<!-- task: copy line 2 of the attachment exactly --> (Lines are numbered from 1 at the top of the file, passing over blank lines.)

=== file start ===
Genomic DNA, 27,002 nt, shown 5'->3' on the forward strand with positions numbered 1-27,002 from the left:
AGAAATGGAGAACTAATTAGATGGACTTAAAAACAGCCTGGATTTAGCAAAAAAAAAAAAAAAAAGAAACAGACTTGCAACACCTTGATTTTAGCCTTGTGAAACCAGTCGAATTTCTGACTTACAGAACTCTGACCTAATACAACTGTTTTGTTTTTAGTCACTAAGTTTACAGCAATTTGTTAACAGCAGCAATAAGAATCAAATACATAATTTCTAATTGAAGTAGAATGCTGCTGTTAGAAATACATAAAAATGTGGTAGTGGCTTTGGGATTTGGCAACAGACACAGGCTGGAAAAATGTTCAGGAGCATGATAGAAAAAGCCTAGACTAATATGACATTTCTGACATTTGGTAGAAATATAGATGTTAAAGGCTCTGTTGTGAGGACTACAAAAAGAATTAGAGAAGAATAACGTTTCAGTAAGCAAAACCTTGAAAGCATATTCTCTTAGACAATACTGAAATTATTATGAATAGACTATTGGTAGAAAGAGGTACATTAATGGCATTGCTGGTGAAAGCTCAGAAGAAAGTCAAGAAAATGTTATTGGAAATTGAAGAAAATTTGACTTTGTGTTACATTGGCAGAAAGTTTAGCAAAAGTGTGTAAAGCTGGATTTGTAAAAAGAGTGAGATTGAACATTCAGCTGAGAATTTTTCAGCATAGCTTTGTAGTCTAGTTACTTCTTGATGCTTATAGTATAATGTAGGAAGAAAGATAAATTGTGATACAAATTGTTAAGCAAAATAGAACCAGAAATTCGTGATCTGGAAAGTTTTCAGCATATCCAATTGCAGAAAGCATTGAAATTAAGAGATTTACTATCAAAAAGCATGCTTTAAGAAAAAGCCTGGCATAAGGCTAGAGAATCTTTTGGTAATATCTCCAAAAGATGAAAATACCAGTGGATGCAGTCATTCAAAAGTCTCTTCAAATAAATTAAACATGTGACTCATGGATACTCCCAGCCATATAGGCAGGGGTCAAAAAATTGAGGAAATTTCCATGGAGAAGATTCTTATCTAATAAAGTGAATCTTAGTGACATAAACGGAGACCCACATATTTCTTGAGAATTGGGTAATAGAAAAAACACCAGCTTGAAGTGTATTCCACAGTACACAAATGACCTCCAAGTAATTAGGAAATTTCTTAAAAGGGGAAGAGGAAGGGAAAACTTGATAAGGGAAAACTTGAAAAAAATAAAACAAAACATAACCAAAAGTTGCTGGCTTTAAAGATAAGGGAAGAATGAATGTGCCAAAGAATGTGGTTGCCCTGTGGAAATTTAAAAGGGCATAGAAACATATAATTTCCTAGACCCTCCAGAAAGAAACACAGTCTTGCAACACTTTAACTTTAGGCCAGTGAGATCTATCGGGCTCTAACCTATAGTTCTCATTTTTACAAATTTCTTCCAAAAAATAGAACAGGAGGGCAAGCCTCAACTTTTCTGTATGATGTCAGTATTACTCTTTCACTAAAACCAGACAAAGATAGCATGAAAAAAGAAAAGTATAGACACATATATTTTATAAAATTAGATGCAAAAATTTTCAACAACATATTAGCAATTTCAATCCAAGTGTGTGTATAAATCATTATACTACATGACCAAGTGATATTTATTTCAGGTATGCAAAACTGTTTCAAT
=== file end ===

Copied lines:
AGAAATGGAGAACTAATTAGATGGACTTAAAAACAGCCTGGATTTAGCAAAAAAAAAAAAAAAAAGAAACAGACTTGCAACACCTTGATTTTAGCCTTGTGAAACCAGTCGAATTTCTGACTTACAGAACTCTGACCTAATACAACTGTTTTGTTTTTAGTCACTAAGTTTACAGCAATTTGTTAACAGCAGCAATAAGAATCAAATACATAATTTCTAATTGAAGTAGAATGCTGCTGTTAGAAATACATAAAAATGTGGTAGTGGCTTTGGGATTTGGCAACAGACACAGGCTGGAAAAATGTTCAGGAGCATGATAGAAAAAGCCTAGACTAATATGACATTTCTGACATTTGGTAGAAATATAGATGTTAAAGGCTCTGTTGTGAGGACTACAAAAAGAATTAGAGAAGAATAACGTTTCAGTAAGCAAAACCTTGAAAGCATATTCTCTTAGACAATACTGAAATTATTATGAATAGACTATTGGTAGAAAGAGGTACATTAATGGCATTGCTGGTGAAAGCTCAGAAGAAAGTCAAGAAAATGTTATTGGAAATTGAAGAAAATTTGACTTTGTGTTACATTGGCAGAAAGTTTAGCAAAAGTGTGTAAAGCTGGATTTGTAAAAAGAGTGAGATTGAACATTCAGCTGAGAATTTTTCAGCATAGCTTTGTAGTCTAGTTACTTCTTGATGCTTATAGTATAATGTAGGAAGAAAGATAAATTGTGATACAAATTGTTAAGCAAAATAGAACCAGAAATTCGTGATCTGGAAAGTTTTCAGCATATCCAATTGCAGAAAGCATTGAAATTAAGAGATTTACTATCAAAAAGCATGCTTTAAGAAAAAGCCTGGCATAAGGCTAGAGAATCTTTTGGTAATATCTCCAAAAGATGAAAATACCAGTGGATGCAGTCATTCAAAAGTCTCTTCAAATAAATTAAACATGTGACTCATGGATACTCCCAGCCATATAGGCAGGGGTCAAAAAATTGAGGAAATTTCCATGGAGAAGATTCTTATCTAATAAAGTGAATCTTAGTGACATAAACGGAGACCCACATATTTCTTGAGAATTGGGTAATAGAAAAAACACCAGCTTGAAGTGTATTCCACAGTACACAAATGACCTCCAAGTAATTAGGAAATTTCTTAAAAGGGGAAGAGGAAGGGAAAACTTGATAAGGGAAAACTTGAAAAAAATAAAACAAAACATAACCAAAAGTTGCTGGCTTTAAAGATAAGGGAAGAATGAATGTGCCAAAGAATGTGGTTGCCCTGTGGAAATTTAAAAGGGCATAGAAACATATAATTTCCTAGACCCTCCAGAAAGAAACACAGTCTTGCAACACTTTAACTTTAGGCCAGTGAGATCTATCGGGCTCTAACCTATAGTTCTCATTTTTACAAATTTCTTCCAAAAAATAGAACAGGAGGGCAAGCCTCAACTTTTCTGTATGATGTCAGTATTACTCTTTCACTAAAACCAGACAAAGATAGCATGAAAAAAGAAAAGTATAGACACATATATTTTATAAAATTAGATGCAAAAATTTTCAACAACATATTAGCAATTTCAATCCAAGTGTGTGTATAAATCATTATACTACATGACCAAGTGATATTTATTTCAGGTATGCAAAACTGTTTCAAT